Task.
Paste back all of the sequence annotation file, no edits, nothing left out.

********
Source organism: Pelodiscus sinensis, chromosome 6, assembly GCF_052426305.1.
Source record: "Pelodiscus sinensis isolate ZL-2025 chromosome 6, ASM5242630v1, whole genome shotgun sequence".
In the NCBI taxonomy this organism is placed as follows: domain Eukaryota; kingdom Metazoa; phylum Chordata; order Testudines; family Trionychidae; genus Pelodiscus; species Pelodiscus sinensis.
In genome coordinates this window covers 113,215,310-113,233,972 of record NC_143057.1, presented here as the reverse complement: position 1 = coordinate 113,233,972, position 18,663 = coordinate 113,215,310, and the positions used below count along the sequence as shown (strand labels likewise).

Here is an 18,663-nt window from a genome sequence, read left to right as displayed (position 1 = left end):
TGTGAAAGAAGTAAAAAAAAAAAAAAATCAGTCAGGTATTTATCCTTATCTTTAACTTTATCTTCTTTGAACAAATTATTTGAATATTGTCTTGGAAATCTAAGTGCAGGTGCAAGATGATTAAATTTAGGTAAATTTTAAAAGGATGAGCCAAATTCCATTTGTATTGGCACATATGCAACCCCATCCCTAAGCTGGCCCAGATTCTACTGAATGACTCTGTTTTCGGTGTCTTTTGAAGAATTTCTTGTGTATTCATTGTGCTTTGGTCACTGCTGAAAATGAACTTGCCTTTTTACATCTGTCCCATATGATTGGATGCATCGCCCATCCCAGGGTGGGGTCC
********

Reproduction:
Source organism: Pelodiscus sinensis, chromosome 6, assembly GCF_052426305.1.
Source record: "Pelodiscus sinensis isolate ZL-2025 chromosome 6, ASM5242630v1, whole genome shotgun sequence".
In the NCBI taxonomy this organism is placed as follows: domain Eukaryota; kingdom Metazoa; phylum Chordata; order Testudines; family Trionychidae; genus Pelodiscus; species Pelodiscus sinensis.
In genome coordinates this window covers 113,215,310-113,233,972 of record NC_143057.1, presented here as the reverse complement: position 1 = coordinate 113,233,972, position 18,663 = coordinate 113,215,310, and the positions used below count along the sequence as shown (strand labels likewise).

Here is an 18,663-nt window from a genome sequence, read left to right as displayed (position 1 = left end):
TGTGAAAGAAGTAAAAAAAAAAAAAAATCAGTCAGGTATTTATCCTTATCTTTAACTTTATCTTCTTTGAACAAATTATTTGAATATTGTCTTGGAAATCTAAGTGCAGGTGCAAGATGATTAAATTTAGGTAAATTTTAAAAGGATGAGCCAAATTCCATTTGTATTGGCACATATGCAACCCCATCCCTAAGCTGGCCCAGATTCTACTGAATGACTCTGTTTTCGGTGTCTTTTGAAGAATTTCTTGTGTATTCATTGTGCTTTGGTCACTGCTGAAAATGAACTTGCCTTTTTACATCTGTCCCATATGATTGGATGCATCGCCCATCCCAGGGTGGGGTCC